“I said, ‘No, I just like to ride,’” Bostwick said.

He’s accumulated stories over the years, and one his friends still tease him about is the time he came out trying to find his brother’s vacation home in the Hills. He didn’t know exactly where it was located, and he had ridden all the way from Wisconsin in one shot, so he was tired, but, thinking on his feet, he went to a local pizza shop and asked them to deliver a pizza to the address. When they wondered why he wanted it delivered, seeing as he was there in person, he explained that he needed to follow the delivery to the address – and when he showed up, he could greet his brother and friends with a fresh pizza!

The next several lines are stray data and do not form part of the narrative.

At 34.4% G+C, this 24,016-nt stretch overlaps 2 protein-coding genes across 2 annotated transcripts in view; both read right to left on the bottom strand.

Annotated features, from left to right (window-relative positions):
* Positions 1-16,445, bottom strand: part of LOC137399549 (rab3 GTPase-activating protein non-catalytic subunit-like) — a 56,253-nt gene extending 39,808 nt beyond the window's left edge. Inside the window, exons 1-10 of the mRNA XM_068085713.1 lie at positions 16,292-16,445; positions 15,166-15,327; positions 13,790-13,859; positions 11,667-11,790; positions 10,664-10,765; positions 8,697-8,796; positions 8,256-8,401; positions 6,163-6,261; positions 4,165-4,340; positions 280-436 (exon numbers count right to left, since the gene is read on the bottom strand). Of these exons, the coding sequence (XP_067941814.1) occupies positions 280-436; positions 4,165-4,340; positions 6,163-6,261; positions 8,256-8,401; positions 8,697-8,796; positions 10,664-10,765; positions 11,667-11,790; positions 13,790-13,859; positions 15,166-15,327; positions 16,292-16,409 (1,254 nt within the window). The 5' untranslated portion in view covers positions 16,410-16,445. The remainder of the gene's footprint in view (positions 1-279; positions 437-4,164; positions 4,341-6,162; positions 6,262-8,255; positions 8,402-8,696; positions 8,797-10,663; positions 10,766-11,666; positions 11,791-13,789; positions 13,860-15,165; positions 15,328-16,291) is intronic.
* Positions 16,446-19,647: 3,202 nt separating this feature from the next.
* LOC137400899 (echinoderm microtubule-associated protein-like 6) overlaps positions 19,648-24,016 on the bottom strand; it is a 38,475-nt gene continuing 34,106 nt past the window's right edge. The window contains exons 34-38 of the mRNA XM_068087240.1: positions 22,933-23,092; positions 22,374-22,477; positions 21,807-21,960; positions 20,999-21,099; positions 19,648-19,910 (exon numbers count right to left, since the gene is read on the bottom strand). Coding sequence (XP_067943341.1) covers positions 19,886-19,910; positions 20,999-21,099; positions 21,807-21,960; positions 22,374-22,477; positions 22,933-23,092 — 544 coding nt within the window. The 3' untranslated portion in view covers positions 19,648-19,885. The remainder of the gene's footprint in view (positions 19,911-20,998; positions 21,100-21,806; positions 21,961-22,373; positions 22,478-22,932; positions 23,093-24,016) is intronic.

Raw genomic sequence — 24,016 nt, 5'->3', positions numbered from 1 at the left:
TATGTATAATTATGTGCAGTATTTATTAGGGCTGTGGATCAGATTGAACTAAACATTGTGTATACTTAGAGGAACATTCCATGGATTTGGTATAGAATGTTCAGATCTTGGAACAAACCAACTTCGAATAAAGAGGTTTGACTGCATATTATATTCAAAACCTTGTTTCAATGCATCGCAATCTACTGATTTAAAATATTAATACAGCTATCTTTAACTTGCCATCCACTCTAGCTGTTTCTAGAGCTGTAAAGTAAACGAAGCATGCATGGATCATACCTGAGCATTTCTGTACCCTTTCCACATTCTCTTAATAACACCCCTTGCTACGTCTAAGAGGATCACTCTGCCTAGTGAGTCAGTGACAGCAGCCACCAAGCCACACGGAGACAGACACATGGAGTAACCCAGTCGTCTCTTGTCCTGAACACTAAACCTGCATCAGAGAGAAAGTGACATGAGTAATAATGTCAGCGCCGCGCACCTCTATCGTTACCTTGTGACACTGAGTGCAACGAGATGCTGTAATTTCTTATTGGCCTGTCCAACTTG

On another occasion, he arrived at his brother’s vacation home, let himself in using the keypad, and traveled back into Whitewood, stopping at Bullwacker’s Saloon. He spent 45 minutes outside chatting with a couple who heard his turbo and wanted to talk about his motorcycle, and then once inside, he started chatting with another man who turned out to be the owner of the Harley dealership in Sioux City, Iowa. After the dealership owner, whose riding name was “Rooster,” left, Bostwick got to chatting with a group of truck drivers who were fascinated to hear about his goal of hitting all of the places in “I’ve Been Everywhere.” They played the Hank Snow version of the song on the jukebox and told stories about how they, too, had been to many of the places in the song.